HONG KONG • A long-awaited stock trading link between the Hong Kong and Shenzhen exchanges will go live on Dec 5, regulators said yesterday, further opening up China's capital markets to global investors and giving them access to some of its fastest-growing companies.
The launch will extend an existing trading link between Hong Kong and Shanghai, allowing foreign investors to trade Shenzhen stocks, one of the world's busiest and most tech-focused exchanges, from Hong Kong. Domestic Chinese investors, meanwhile, will be able to trade an expanded range of Hong Kong stocks via the Shenzhen and Shanghai exchanges.
"The necessary trading and clearing rules and other relevant rules, the daily quota mechanism, and other regulatory and operational arrangements have been finalised," the China Securities Regulatory Commission and the Hong Kong Securities and Futures Commission said in a statement. "The stock exchanges and the clearing houses have completed a series of market rehearsals with participants in both markets and reported that systems are ready. Trading will commence on Dec 5, 2016."
The regulators said they had also signed a memorandum of understanding on regulatory and enforcement cooperation for the cross-border trading link.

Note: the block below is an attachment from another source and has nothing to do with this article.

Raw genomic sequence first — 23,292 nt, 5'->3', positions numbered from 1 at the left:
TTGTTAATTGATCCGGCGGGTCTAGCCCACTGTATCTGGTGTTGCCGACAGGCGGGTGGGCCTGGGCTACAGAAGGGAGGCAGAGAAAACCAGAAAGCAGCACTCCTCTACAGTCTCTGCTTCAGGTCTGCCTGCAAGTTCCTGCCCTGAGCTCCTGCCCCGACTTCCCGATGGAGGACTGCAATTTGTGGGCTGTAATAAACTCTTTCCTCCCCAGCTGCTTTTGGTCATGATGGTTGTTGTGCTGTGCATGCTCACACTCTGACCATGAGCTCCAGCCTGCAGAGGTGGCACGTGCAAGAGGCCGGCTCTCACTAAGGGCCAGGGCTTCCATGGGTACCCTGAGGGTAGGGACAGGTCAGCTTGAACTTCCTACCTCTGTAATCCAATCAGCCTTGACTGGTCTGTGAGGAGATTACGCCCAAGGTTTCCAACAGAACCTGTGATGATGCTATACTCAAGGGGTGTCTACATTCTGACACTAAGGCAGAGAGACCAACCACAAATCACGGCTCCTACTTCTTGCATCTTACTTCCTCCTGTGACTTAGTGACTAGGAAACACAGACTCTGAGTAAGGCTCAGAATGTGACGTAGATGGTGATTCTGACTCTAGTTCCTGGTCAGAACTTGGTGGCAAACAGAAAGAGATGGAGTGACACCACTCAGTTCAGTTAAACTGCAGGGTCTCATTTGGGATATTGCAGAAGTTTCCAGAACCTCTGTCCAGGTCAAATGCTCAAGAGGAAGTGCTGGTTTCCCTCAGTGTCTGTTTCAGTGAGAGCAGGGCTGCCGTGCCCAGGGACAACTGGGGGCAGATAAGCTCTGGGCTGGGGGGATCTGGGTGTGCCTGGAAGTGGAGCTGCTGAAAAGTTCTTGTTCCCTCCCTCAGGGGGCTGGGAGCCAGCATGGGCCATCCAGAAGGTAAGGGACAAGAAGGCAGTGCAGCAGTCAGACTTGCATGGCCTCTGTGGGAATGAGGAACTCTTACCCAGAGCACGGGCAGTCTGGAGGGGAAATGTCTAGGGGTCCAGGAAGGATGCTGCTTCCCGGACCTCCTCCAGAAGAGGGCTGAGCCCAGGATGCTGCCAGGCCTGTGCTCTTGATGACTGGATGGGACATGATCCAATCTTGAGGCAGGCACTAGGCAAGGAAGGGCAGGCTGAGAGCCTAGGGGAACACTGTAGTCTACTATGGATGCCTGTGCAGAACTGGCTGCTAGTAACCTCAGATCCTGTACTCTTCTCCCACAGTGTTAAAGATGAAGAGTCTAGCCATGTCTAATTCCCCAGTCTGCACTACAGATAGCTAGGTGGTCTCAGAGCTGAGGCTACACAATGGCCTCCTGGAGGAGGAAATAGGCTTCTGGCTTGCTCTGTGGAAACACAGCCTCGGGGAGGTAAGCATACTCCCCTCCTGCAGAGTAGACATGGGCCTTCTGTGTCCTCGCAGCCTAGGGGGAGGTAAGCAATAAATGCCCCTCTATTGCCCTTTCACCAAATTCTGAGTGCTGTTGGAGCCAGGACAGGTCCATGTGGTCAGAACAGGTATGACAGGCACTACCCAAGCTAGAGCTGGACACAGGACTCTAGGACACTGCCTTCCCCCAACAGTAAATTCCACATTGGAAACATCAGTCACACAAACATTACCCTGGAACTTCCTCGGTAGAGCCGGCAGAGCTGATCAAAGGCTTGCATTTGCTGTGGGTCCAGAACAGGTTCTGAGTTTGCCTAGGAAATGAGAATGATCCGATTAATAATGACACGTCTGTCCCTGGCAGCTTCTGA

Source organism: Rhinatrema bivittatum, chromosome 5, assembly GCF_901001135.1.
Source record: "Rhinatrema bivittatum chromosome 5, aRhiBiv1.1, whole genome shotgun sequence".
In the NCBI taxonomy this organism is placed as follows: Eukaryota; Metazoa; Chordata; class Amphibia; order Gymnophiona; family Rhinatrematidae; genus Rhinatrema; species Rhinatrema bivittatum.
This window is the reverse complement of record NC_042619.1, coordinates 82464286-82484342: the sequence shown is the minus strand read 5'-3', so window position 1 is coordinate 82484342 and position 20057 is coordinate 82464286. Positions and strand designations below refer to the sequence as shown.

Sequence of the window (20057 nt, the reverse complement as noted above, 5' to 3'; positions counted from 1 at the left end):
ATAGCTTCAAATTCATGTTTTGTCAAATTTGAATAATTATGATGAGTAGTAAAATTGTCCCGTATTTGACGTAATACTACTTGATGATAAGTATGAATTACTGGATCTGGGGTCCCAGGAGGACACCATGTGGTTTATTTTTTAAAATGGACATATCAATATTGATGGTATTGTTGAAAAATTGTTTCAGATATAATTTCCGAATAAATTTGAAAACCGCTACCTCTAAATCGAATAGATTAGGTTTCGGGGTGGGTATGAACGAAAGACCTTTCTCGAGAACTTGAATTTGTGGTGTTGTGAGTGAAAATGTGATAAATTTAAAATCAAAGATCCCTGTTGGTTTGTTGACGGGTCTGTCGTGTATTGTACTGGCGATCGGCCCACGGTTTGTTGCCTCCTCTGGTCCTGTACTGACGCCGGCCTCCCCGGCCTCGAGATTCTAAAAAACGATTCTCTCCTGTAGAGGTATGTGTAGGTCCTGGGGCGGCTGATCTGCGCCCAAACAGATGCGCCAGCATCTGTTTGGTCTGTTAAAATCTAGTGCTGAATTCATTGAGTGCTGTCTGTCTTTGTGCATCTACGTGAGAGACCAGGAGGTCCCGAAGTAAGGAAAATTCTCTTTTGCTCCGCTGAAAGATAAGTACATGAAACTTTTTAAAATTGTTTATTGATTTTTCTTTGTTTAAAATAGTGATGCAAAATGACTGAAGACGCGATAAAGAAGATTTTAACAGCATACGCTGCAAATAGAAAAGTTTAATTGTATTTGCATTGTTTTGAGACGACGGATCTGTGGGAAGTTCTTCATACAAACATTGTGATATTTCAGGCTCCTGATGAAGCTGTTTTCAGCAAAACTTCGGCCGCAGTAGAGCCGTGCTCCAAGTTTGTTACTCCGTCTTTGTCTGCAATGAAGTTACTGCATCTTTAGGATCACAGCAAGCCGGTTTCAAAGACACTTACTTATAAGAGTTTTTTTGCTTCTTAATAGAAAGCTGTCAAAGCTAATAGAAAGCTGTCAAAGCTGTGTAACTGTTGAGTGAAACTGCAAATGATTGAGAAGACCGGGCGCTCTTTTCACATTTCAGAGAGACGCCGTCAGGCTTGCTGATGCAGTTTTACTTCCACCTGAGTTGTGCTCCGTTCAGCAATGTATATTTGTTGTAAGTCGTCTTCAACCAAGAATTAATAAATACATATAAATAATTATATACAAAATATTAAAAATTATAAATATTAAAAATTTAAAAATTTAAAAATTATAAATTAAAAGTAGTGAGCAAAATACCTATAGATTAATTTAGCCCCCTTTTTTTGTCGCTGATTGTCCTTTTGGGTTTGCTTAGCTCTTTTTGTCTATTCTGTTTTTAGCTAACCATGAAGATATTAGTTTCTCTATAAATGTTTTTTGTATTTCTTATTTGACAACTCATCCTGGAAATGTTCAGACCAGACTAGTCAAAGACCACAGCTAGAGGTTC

The Shenzhen Connect scheme had been expected to go live more than a year ago, but was put on hold by last year's market crash, which saw stocks slump around 40 per cent and a raft of interventionist measures unleashed to prop up markets. China announced the launch of the scheme in August.
With more than 1,800 listed companies that have a combined market capitalisation of US$3.3 trillion (S$4.7 trillion), the Shenzhen market is viewed by analysts and fund managers as a major long-term investment opportunity, although sky-high valuations and wild swings in Chinese stocks could keep some investors wary initially.
The rule changes are expected to lead to dramatic inflows into Hong Kong as domestic investors seek ways to diversify their assets out of a weakening yuan.
"We believe this new link could be a re-rating catalyst for small-cap stocks in Hong Kong," portfolio managers at Matthews Asia wrote in a note yesterday.